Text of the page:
As the proud holder of the title first multinational lotto, Viking Lotto has grown to be one of the most loved European lotteries.
Although the lottery goes by many names, including Vikingalotto, Onsdags Lotto and Vikinglotto, the world at large knows it by its standard name: Viking Lotto.
In this Viking Lotto review, we will see what this game is all about and whether or not you should be excited to play it.
About Viking Lotto
Viking Lotto was first launched in 1993 when Norway, Sweden, Finland, Iceland and Denmark decided to host a lottery game together. This was done so that they could offer larger jackpots and appeal to a wider audience.
Since then, Estonia, Latvia, Lithuania and Slovenia all jumped on board. This means that the game is now offered across nine different countries.
As of 2017, the game has undergone numerous format changes and finally settled on the format offered today. During this year, the game also revised the jackpot amounts.
Viking Lotto Draws
Bucking the trend of many others, this lottery only hosts one draw each week. This occurs on Wednesdays at 7 PM GMT.
The draw takes place in Hamar, Norway, and results are posted online as soon as the draw is concluded.
How to Play Viking Lotto
After its many revisions, the game finally settled on the double-matrix (6/48 + 1/8) format that it has today.
So, to play, you will need to select six numbers from a number pool ranging between 1 and 48. In addition, you will need to choose a single number from a pool that ranges from one to eight.
This single number is known as the Viking Number and is used to determine the jackpot winner.
As with almost all modern lotteries, there is an option to play using a quick pick. This will allow a random number generator to choose your numbers for you.
The cost per ticket varies depending on which country you are playing in. As a standard, most countries offer the tickets for less than €1. This is a great price for the chance to win such a grand jackpot.
Viking Lotto Prizes and Odds
However, when compared to some other lotteries in Europe, they could be much better. Even large lotteries like Eurojackpot (1 in 95,344,200) and Swiss Lotto (1 in 31,474,716) offer better odds.
This is, however, not a deal breaker at all. Because Viking Lotto offers some great, although confusing, prizes.
The reason that these prizes are confusing is that each country offers its own prize table and prizes per tier. The only two tiers that remain constant seemingly regardless of country is the jackpot and second-tier.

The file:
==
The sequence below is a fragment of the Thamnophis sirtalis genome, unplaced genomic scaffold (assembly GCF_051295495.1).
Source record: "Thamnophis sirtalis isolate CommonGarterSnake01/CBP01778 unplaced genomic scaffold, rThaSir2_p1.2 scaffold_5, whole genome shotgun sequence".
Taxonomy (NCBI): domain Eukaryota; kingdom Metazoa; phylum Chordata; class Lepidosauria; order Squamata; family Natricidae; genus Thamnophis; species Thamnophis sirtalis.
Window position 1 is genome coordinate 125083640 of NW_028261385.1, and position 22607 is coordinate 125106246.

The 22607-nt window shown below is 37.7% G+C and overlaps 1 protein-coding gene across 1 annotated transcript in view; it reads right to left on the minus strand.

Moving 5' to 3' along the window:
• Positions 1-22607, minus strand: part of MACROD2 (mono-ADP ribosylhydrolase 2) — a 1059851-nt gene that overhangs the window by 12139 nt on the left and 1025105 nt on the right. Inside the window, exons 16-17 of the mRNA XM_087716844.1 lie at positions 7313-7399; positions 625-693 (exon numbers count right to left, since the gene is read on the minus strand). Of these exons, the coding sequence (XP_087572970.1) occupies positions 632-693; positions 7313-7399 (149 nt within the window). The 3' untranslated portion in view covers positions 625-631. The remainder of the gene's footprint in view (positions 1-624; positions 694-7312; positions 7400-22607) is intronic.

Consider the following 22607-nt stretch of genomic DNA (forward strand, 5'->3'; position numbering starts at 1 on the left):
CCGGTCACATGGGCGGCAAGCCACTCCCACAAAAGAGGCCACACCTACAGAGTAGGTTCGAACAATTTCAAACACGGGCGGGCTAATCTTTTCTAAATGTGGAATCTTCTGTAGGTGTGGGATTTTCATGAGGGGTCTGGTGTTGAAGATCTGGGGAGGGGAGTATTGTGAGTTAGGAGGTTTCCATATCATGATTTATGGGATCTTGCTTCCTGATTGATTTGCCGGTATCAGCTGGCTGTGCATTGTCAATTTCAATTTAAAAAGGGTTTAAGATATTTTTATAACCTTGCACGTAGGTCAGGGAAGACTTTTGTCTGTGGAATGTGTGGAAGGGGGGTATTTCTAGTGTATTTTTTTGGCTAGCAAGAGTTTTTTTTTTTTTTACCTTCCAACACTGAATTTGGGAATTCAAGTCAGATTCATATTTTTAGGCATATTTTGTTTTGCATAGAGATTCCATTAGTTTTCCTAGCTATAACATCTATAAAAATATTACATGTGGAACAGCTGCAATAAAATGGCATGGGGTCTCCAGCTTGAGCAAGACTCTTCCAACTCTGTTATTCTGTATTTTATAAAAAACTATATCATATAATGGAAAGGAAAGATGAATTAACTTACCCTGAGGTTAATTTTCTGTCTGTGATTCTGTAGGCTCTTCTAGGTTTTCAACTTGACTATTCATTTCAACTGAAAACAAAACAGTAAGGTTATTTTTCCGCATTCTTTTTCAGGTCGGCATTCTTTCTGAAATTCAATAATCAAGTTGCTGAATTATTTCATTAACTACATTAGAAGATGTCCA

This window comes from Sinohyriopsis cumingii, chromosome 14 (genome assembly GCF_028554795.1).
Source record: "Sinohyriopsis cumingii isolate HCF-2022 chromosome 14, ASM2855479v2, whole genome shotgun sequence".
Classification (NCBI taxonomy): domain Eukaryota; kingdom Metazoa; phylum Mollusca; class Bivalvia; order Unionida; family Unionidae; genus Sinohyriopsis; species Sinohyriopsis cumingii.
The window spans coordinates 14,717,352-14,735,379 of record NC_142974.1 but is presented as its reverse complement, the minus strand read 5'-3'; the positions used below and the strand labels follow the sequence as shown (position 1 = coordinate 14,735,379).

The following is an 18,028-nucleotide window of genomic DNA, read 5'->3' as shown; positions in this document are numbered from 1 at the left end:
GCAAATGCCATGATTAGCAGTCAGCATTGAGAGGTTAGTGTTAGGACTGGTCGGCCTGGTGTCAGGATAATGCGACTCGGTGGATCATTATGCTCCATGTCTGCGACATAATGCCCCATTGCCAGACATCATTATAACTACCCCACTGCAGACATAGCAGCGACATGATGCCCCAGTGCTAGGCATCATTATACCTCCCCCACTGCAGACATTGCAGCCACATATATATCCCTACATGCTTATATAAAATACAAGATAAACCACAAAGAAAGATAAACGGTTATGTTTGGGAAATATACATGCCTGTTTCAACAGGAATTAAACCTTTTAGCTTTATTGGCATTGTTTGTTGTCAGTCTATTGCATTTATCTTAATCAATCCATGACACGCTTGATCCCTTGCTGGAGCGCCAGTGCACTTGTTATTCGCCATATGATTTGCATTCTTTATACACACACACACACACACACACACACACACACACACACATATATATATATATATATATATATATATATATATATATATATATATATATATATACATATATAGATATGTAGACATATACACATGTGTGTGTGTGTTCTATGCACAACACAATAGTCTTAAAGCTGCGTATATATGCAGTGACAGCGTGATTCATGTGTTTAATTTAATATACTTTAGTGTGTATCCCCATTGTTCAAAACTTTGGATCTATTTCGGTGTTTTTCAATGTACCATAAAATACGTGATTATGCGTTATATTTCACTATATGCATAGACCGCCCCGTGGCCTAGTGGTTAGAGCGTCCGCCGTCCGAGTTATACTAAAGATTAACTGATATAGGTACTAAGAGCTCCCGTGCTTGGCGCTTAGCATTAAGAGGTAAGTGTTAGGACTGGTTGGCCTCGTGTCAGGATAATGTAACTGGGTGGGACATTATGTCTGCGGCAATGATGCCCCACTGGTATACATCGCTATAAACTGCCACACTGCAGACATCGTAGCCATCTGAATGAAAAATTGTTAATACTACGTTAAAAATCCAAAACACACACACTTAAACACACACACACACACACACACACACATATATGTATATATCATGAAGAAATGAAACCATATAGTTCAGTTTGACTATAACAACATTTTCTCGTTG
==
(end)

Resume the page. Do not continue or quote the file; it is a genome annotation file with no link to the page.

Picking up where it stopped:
From the third tier onwards, each country sets its own prizes. Some countries, like Sweden, even reduce their pay tables to only include five tiers. Others, like Lithuania, go up to eight different tiers.
The minimum jackpot regardless of what country you are playing from is set at €3 million. This is pretty great and certainly is nothing to turn your nose up to.
This jackpot rolls over until it reaches the €35 million mark. From here, the jackpot will begin to roll down to the different prize tiers, leading to some great prizes for the secondary and third-place winners.
The general prize table is outlined below:
Odds of Winning
6 + Viking Number
1 in 98,172,096
Jackpot (minimum of €3 million, maximum of €35 million)
1 in 14,024,585
5 + Viking Number
1 in 389,572
1 in 55,653
4 + Viking Number
1 in 7,061
1 in 1,086
3 + Viking Number
1 in 428
1 in 61
Claiming Viking Lotto Prizes
The good news if you are a winner is that you have a full year in which to claim your prize. So, there is no rush for you to try and collect your winnings.
The bad news is that the claims process, like the pay tables, varies depending on which country you are in. For most of the countries, prizes less than €999 can be claimed at any authorised lottery reseller.
Anything higher than €999 will require you to physically collect your prize at the local lottery offices.
This difference on how to collect your winnings based on location could be a nuisance. However, if you do your research beforehand, we don’t foresee any problems with you getting your prize.
Notable Viking Lotto Winners
Proof that this lottery can change lives is that its largest jackpot far exceeds its current jackpot cap. In 2016, the lottery paid out a whopping €44.26 million.
Sadly, one year later, the jackpot cap was revised to €35 million. This means that it is no longer possible to win such a substantial amount.
However, that doesn’t mean that the lottery is not still changing lives. Below are the highest prizes paid out aside from the record €44.26 million in 2016:
November 2017 - €35 million
April 2018 - €33 million
May 2013 - €28.5 million
Viking Lotto-Should You Play?
Though Viking Lotto offers pretty tough odds, it also has a great minimum jackpot and a fantastic rolldown feature after the jackpot cap is reached.
All this, and the fact that it is played by so many European countries, makes this a solid major lottery.
If you have never played Viking Lotto lottery before, we strongly recommend that you get out there and get your ticket. You may hit the jackpot or even be lucky enough to benefit from a jackpot rolldown.